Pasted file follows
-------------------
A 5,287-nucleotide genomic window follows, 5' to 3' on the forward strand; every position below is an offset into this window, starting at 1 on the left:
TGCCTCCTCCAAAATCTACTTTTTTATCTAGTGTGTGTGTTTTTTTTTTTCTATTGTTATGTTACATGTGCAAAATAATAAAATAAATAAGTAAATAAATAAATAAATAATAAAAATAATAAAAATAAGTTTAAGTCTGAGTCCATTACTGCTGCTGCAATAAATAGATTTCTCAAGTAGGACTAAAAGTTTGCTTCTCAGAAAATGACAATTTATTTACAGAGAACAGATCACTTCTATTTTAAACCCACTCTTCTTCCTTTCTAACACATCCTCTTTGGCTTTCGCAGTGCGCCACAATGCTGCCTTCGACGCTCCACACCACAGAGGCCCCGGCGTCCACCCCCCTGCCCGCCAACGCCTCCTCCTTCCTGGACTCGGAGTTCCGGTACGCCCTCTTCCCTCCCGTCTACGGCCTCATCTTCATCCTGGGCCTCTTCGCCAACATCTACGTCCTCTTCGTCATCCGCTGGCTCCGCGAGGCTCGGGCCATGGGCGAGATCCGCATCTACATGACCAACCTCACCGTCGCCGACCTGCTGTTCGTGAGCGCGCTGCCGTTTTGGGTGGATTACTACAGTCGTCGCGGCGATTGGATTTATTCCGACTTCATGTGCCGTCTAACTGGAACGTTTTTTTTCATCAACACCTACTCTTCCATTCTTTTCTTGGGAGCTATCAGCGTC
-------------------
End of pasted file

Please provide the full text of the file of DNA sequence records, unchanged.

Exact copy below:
A 5,287-nucleotide genomic window follows, 5' to 3' on the forward strand; every position below is an offset into this window, starting at 1 on the left:
TGCCTCCTCCAAAATCTACTTTTTTATCTAGTGTGTGTGTTTTTTTTTTTCTATTGTTATGTTACATGTGCAAAATAATAAAATAAATAAGTAAATAAATAAATAAATAATAAAAATAATAAAAATAAGTTTAAGTCTGAGTCCATTACTGCTGCTGCAATAAATAGATTTCTCAAGTAGGACTAAAAGTTTGCTTCTCAGAAAATGACAATTTATTTACAGAGAACAGATCACTTCTATTTTAAACCCACTCTTCTTCCTTTCTAACACATCCTCTTTGGCTTTCGCAGTGCGCCACAATGCTGCCTTCGACGCTCCACACCACAGAGGCCCCGGCGTCCACCCCCCTGCCCGCCAACGCCTCCTCCTTCCTGGACTCGGAGTTCCGGTACGCCCTCTTCCCTCCCGTCTACGGCCTCATCTTCATCCTGGGCCTCTTCGCCAACATCTACGTCCTCTTCGTCATCCGCTGGCTCCGCGAGGCTCGGGCCATGGGCGAGATCCGCATCTACATGACCAACCTCACCGTCGCCGACCTGCTGTTCGTGAGCGCGCTGCCGTTTTGGGTGGATTACTACAGTCGTCGCGGCGATTGGATTTATTCCGACTTCATGTGCCGTCTAACTGGAACGTTTTTTTTCATCAACACCTACTCTTCCATTCTTTTCTTGGGAGCTATCAGCGTC